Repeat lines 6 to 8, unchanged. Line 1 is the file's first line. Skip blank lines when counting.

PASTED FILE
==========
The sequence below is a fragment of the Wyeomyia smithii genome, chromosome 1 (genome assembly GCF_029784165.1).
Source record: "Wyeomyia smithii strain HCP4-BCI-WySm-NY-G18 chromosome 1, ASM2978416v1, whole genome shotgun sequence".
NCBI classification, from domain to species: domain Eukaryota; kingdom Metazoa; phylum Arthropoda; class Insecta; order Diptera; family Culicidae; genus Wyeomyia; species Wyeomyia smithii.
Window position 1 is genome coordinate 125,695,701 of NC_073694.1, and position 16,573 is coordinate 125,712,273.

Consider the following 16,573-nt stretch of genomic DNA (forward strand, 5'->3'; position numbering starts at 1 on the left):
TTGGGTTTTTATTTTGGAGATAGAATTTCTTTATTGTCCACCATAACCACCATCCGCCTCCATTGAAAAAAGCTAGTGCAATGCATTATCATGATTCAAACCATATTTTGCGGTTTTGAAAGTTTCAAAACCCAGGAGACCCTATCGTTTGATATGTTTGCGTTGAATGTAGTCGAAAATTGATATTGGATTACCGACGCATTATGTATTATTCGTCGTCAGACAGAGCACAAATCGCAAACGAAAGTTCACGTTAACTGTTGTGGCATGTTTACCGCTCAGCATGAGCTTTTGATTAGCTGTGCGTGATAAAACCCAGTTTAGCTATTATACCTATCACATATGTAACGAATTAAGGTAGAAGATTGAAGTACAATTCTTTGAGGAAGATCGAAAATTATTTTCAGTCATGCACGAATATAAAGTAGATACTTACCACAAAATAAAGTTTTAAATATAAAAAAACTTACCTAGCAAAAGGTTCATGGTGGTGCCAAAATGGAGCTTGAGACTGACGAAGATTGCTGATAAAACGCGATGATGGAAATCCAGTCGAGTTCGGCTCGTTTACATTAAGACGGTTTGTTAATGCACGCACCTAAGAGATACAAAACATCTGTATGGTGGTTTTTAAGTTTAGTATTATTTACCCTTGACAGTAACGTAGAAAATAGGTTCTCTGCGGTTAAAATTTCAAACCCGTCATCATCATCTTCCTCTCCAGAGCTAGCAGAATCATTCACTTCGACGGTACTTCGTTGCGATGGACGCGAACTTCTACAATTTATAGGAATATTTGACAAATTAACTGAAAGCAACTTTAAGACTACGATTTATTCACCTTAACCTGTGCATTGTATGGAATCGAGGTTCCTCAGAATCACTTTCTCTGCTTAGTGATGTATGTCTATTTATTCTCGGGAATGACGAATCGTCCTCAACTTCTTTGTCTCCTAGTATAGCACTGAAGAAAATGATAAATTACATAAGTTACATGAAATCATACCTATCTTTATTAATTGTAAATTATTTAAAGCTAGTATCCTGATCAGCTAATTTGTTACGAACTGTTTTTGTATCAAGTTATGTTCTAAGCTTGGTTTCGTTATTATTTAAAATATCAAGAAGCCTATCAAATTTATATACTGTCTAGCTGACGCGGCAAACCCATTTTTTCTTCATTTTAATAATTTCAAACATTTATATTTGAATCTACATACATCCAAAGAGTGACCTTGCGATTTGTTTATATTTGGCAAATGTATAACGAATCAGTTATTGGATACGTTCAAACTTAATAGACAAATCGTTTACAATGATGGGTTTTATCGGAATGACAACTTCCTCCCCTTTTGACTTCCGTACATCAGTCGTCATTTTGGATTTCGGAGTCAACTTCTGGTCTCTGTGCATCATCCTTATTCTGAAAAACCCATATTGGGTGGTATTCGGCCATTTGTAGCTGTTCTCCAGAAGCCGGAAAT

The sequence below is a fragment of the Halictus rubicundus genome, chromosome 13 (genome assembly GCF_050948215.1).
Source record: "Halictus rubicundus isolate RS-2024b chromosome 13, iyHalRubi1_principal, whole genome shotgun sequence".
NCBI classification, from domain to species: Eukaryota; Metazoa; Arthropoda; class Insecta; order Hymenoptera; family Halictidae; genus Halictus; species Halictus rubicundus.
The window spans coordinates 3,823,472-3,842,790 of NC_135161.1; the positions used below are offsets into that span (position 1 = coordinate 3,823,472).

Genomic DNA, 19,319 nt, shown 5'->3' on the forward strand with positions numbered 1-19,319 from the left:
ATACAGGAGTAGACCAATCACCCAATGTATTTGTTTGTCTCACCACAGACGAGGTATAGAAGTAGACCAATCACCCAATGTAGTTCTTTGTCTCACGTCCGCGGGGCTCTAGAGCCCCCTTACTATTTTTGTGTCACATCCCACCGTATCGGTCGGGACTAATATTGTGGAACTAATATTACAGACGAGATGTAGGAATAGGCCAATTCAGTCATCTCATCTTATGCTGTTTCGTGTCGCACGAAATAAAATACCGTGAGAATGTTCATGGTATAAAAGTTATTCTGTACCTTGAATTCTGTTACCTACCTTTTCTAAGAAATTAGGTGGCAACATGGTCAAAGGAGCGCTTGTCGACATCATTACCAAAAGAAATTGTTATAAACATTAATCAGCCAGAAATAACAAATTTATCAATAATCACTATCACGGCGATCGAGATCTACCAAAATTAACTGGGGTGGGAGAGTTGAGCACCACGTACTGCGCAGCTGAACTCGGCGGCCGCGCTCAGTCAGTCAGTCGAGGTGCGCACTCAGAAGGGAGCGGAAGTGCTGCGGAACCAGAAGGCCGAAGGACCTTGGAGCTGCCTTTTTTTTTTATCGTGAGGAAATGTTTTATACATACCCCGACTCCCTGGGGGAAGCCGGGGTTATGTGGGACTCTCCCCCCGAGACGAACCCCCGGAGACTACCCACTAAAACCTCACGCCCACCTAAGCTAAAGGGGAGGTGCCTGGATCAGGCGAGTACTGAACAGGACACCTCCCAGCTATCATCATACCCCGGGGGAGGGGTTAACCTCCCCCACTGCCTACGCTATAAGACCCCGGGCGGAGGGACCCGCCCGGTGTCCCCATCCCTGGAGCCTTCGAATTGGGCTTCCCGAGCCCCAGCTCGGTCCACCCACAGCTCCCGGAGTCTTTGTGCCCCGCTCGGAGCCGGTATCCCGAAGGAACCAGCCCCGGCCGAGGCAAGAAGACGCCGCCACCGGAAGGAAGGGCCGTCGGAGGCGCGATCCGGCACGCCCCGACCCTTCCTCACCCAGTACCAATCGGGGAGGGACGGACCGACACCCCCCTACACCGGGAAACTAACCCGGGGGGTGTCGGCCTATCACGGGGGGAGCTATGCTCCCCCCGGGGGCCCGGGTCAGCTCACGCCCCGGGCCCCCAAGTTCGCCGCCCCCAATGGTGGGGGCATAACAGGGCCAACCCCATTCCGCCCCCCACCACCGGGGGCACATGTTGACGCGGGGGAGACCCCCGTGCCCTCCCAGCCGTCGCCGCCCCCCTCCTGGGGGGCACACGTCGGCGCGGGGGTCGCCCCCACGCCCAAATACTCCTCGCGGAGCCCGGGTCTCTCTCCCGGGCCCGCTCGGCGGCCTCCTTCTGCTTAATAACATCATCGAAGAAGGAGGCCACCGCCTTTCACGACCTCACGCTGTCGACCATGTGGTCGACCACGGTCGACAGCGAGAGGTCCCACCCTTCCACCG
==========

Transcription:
TTGGGTTTTTATTTTGGAGATAGAATTTCTTTATTGTCCACCATAACCACCATCCGCCTCCATTGAAAAAAGCTAGTGCAATGCATTATCATGATTCAAACCATATTTTGCGGTTTTGAAAGTTTCAAAACCCAGGAGACCCTATCGTTTGATATGTTTGCGTTGAATGTAGTCGAAAATTGATATTGGATTACCGACGCATTATGTATTATTCGTCGTCAGACAGAGCACAAATCGCAAACGAAAGTTCACGTTAACTGTTGTGGCATGTTTACCGCTCAGCATGAGCTTTTGATTAGCTGTGCGTGATAAAACCCAGTTTAGCTATTATACCTATCACATATGTAACGAATTAAGGTAGAAGATTGAAGTACAATTCTTTGAGGAAGATCGAAAATTATTTTCAGTCATGCACGAATATAAAGTAGATACTTACCACAAAATAAAGTTTTAAATATAAAAAAACTTACCTAGCAAAAGGTTCATGGTGGTGCCAAAATGGAGCTTGAGACTGACGAAGATTGCTGATAAAACGCGATGATGGAAATCCAGTCGAGTTCGGCTCGTTTACATTAAGACGGTTTGTTAATGCACGCACCTAAGAGATACAAAACATCTGTATGGTGGTTTTTAAGTTTAGTATTATTTACCCTTGACAGTAACGTAGAAAATAGGTTCTCTGCGGTTAAAATTTCAAACCCGTCATCATCATCTTCCTCTCCAGAGCTAGCAGAATCATTCACTTCGACGGTACTTCGTTGCGATGGACGCGAACTTCTACAATTTATAGGAATATTTGACAAATTAACTGAAAGCAACTTTAAGACTACGATTTATTCACCTTAACCTGTGCATTGTATGGAATCGAGGTTCCTCAGAATCACTTTCTCTGCTTAGTGATGTATGTCTATTTATTCTCGGGAATGACGAATCGTCCTCAACTTCTTTGTCTCCTAGTATAGCACTGAAGAAAATGATAAATTACATAAGTTACATGAAATCATACCTATCTTTATTAATTGTAAATTATTTAAAGCTAGTATCCTGATCAGCTAATTTGTTACGAACTGTTTTTGTATCAAGTTATGTTCTAAGCTTGGTTTCGTTATTATTTAAAATATCAAGAAGCCTATCAAATTTATATACTGTCTAGCTGACGCGGCAAACCCATTTTTTCTTCATTTTAATAATTTCAAACATTTATATTTGAATCTACATACATCCAAAGAGTGACCTTGCGATTTGTTTATATTTGGCAAATGTATAACGAATCAGTTATTGGATACGTTCAAACTTAATAGACAAATCGTTTACAATGATGGGTTTTATCGGAATGACAACTTCCTCCCCTTTTGACTTCCGTACATCAGTCGTCATTTTGGATTTCGGAGTCAACTTCTGGTCTCTGTGCATCATCCTTATTCTGAAAAACCCATATTGGGTGGTATTCGGCCATTTGTAGCTGTTCTCCAGAAGCCGGAAAT

The sequence below is a fragment of the Halictus rubicundus genome, chromosome 13 (genome assembly GCF_050948215.1).
Source record: "Halictus rubicundus isolate RS-2024b chromosome 13, iyHalRubi1_principal, whole genome shotgun sequence".